Mark Lowenstein, executive vice president of the wireless research group at Yankee Group, says the seeds of a shakeout have already been sown. "There has been an absolute
in venture funds focused on wireless and in wireless business plans," he says. "The market cannot support this many."
It would be useful for investors to begin to suss out which of these companies might survive post-IPO. Useful, but unlikely at this point. One reason the money seems so indiscriminate is that the opportunities are ill-defined. For instance, Yankee estimates that of the 7 million Web-enabled mobile phones in the U.S., only 1 million of them are used to get information from the Net.
Indeed, no one knows yet how consumers and business professionals will use mobile Internet devices -- or what the killer apps will be. Yet start-ups and their investors are willing to take a flyer on all sorts of guesses -- for example, that you will want your cell phone to ring to inform you that a near-by store is having a sale. (That's when I'll cancel my service.)
Companies such as Informio and
are betting big that the interface of choice will be voice in an attempt to get around the tiny screens of cell phones and PDAs; people will use voice commands to summon data from the Net. But at rich valuations -- AT&T-backed TellMe is said to be valued at more than $500 million -- that's a big bet for companies that have yet to generate revenue.
The wireless picture is further complicated by the soup of competing standards for wireless transmission and display. In Europe, short messaging service, which is well suited to smaller screens, is very popular for sending messages between mobile devices. But U.S. carriers are expected to leapfrog over SMS to more advanced network standards, known as 2.5G, which in turn will quickly be eclipsed by third-generation services.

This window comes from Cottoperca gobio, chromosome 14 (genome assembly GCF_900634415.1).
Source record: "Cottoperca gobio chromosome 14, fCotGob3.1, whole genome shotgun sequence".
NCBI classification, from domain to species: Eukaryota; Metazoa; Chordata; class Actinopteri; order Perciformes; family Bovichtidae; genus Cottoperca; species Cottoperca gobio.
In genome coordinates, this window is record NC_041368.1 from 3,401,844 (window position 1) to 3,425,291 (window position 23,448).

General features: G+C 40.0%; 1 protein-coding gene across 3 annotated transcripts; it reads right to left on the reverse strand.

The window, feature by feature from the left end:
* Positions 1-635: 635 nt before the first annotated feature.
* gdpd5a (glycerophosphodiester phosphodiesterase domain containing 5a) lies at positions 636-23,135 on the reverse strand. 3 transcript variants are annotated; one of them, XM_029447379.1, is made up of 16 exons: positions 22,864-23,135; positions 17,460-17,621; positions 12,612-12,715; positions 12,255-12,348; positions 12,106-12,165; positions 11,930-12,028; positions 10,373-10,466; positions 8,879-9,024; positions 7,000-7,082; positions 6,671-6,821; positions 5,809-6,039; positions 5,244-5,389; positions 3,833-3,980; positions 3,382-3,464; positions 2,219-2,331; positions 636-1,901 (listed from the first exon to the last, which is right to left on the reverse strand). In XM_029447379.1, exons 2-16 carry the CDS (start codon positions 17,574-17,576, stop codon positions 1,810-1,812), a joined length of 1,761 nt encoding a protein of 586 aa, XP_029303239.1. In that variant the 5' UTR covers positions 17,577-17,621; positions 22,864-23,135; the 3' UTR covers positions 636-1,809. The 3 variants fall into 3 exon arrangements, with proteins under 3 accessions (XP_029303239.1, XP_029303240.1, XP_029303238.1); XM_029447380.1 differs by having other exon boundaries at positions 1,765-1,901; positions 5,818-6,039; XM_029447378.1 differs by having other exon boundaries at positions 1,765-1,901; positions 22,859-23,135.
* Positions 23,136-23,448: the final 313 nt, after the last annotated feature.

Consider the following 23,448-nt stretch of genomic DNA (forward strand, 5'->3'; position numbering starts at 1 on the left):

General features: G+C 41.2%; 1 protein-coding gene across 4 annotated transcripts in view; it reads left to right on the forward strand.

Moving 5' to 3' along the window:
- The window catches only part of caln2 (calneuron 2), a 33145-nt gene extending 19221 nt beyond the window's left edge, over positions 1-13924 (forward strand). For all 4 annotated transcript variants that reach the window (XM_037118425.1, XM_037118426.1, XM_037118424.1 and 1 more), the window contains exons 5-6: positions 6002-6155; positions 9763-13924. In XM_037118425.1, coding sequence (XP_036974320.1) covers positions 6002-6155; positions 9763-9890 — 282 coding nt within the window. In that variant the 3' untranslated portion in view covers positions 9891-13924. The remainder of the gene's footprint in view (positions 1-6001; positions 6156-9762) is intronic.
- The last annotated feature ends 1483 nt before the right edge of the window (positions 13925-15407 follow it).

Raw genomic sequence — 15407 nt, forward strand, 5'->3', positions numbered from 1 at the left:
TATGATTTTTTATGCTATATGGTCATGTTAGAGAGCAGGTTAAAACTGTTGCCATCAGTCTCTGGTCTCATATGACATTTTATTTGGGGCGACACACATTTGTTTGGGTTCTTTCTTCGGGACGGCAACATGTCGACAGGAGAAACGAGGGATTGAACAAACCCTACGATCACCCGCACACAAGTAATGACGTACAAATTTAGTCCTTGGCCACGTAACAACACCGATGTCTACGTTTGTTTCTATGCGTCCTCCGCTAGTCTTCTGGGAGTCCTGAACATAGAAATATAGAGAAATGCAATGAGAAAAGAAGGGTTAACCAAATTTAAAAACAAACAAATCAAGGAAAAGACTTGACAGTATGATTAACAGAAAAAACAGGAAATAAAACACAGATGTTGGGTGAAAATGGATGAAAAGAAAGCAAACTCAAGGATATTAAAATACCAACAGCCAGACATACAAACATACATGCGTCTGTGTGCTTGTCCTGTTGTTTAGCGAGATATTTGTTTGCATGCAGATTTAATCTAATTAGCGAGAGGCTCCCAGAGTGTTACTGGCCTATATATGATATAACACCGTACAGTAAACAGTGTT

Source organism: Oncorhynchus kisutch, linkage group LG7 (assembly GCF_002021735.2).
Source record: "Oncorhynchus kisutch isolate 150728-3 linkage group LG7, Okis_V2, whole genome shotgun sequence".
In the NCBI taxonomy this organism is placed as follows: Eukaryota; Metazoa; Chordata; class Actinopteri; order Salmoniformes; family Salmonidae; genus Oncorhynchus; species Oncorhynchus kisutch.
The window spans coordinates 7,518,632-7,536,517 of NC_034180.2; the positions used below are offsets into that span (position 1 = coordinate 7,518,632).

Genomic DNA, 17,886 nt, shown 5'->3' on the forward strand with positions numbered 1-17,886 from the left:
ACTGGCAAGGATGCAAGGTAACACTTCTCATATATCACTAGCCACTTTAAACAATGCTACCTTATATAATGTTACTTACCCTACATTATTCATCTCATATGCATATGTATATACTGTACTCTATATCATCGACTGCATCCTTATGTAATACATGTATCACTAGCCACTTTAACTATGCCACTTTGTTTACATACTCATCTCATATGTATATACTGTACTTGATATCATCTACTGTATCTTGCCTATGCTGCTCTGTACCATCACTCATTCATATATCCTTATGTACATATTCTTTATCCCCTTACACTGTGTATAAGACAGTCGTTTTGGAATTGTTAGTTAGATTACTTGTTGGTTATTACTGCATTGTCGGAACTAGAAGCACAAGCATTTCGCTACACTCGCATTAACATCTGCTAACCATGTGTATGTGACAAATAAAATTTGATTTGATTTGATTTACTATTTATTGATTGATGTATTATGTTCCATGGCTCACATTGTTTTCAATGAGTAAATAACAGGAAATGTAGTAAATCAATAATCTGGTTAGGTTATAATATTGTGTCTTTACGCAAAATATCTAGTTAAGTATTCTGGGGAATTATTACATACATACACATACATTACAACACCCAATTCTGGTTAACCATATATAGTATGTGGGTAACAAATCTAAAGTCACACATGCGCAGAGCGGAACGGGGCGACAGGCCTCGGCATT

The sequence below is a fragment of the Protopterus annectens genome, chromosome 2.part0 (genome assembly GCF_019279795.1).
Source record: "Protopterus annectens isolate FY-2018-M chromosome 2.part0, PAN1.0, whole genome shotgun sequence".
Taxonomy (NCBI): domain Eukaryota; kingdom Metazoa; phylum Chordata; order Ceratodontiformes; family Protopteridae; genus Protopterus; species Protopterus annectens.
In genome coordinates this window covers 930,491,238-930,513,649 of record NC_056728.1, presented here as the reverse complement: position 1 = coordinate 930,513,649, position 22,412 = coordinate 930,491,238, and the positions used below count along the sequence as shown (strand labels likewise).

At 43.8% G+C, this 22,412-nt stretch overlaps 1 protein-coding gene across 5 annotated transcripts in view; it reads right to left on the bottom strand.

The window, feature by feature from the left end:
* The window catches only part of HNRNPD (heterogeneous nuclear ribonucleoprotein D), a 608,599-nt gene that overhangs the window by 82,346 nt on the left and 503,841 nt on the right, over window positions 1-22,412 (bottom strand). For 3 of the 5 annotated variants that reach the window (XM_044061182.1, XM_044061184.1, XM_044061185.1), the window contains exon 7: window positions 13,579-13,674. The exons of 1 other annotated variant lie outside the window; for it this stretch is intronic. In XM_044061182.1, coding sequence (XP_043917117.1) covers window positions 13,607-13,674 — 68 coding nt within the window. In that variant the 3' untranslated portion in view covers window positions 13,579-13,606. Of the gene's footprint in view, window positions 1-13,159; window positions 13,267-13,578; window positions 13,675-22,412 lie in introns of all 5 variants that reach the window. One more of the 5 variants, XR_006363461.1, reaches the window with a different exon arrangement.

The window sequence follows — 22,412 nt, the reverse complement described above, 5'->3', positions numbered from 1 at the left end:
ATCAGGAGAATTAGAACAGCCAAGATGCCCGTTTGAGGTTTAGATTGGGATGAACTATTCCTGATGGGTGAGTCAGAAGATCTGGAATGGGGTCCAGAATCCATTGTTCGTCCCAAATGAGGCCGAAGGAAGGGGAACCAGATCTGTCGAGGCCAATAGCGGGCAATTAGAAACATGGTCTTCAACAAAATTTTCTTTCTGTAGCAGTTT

In Europe and the U.S., WAP -- short for wireless application protocol -- has become all the rage. The technology allows Web content to be tailored to the smaller screens and low transmission speeds of today's mobile phones. But, says Nigg, "WAP is very much overhyped. Just because WAP enables you to do things on your cell phone doesn't mean that you'll do it." For example, because of the tiny screens, you're probably not going to want to shop for books on
from your cell phone or mobile device. WAP is also off to a slow start, particularly in the U.S., where it is sometimes better known as "Where are the phones?"
Another sector in which too many players are trying squeeze through the same door is wireless portals. A host of start-ups here and abroad are attempting to become the
of the wireless world, delivering customized news and information to wherever you are.
Not surprisingly, portal giant Yahoo! has a similar ambition, as do AOL and other major Internet players. The incumbents are likely to dominate the wireless Internet as well, at least in the U.S., cutting off new wireless-portal players. In areas such as Europe, however, where mobile-phone culture is more pervasive than the Internet and people have not yet formed strong relationships with Internet portals, the field is more open to newcomers -- if the big carriers don't lock up the portal market first.
That said, there are many opportunities for companies with the right combination of skill, luck and timing. "There will be new devices, new form factors and new behavior," says Flatiron's Goldstein. "The 10- to 20-times returns vs. the 2- to 3-times are the companies that think more imaginatively about how people will use wireless -- and create the next generation of devices, applications, and infrastructure."
Like any high-risk market, the wireless sector promises to be volatile. Wireless darlings such as
and Research In Motion have seen their shares see-saw with the broader market: Aether is trading at around 211, nearly a third off its March high, although it still boasts an $8 billion market cap. Phone.com, trading in the low 80s, is well off its highs of the year in March, when it was trading around 200. RIM is also off its highs this year, at 59. And
, a provider of broadband wireless access that went public in April, is still trading well above its $13 1/2 offering price at 27.
The long and short of it? When it comes to wireless, choose your investments carefully. And beware the herds.
Amy Cortese is a New York-based freelance journalist. At the time of publication she had no positions in any of the securities mentioned, although holdings can change at any time.